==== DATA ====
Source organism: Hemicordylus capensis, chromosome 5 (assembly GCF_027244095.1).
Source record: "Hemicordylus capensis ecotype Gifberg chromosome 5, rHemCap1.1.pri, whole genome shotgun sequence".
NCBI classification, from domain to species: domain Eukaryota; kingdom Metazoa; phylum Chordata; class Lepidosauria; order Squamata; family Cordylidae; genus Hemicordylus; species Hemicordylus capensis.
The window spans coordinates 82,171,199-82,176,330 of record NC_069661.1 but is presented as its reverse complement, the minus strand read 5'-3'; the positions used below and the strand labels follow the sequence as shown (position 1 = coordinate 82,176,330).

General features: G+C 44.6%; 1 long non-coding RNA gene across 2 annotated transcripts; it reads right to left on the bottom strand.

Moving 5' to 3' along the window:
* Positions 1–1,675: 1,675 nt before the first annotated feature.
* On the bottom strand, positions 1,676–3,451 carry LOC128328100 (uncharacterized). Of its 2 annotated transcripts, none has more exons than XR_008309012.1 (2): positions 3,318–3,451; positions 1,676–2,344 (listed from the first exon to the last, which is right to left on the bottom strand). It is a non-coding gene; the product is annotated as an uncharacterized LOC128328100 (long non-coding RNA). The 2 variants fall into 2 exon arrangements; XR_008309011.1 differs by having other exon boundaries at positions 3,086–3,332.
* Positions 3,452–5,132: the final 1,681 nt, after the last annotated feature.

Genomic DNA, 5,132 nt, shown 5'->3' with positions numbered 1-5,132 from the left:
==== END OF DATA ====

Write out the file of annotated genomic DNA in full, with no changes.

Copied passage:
Source organism: Hemicordylus capensis, chromosome 5 (assembly GCF_027244095.1).
Source record: "Hemicordylus capensis ecotype Gifberg chromosome 5, rHemCap1.1.pri, whole genome shotgun sequence".
NCBI classification, from domain to species: domain Eukaryota; kingdom Metazoa; phylum Chordata; class Lepidosauria; order Squamata; family Cordylidae; genus Hemicordylus; species Hemicordylus capensis.
The window spans coordinates 82,171,199-82,176,330 of record NC_069661.1 but is presented as its reverse complement, the minus strand read 5'-3'; the positions used below and the strand labels follow the sequence as shown (position 1 = coordinate 82,176,330).

General features: G+C 44.6%; 1 long non-coding RNA gene across 2 annotated transcripts; it reads right to left on the bottom strand.

Moving 5' to 3' along the window:
* Positions 1–1,675: 1,675 nt before the first annotated feature.
* On the bottom strand, positions 1,676–3,451 carry LOC128328100 (uncharacterized). Of its 2 annotated transcripts, none has more exons than XR_008309012.1 (2): positions 3,318–3,451; positions 1,676–2,344 (listed from the first exon to the last, which is right to left on the bottom strand). It is a non-coding gene; the product is annotated as an uncharacterized LOC128328100 (long non-coding RNA). The 2 variants fall into 2 exon arrangements; XR_008309011.1 differs by having other exon boundaries at positions 3,086–3,332.
* Positions 3,452–5,132: the final 1,681 nt, after the last annotated feature.

Genomic DNA, 5,132 nt, shown 5'->3' with positions numbered 1-5,132 from the left: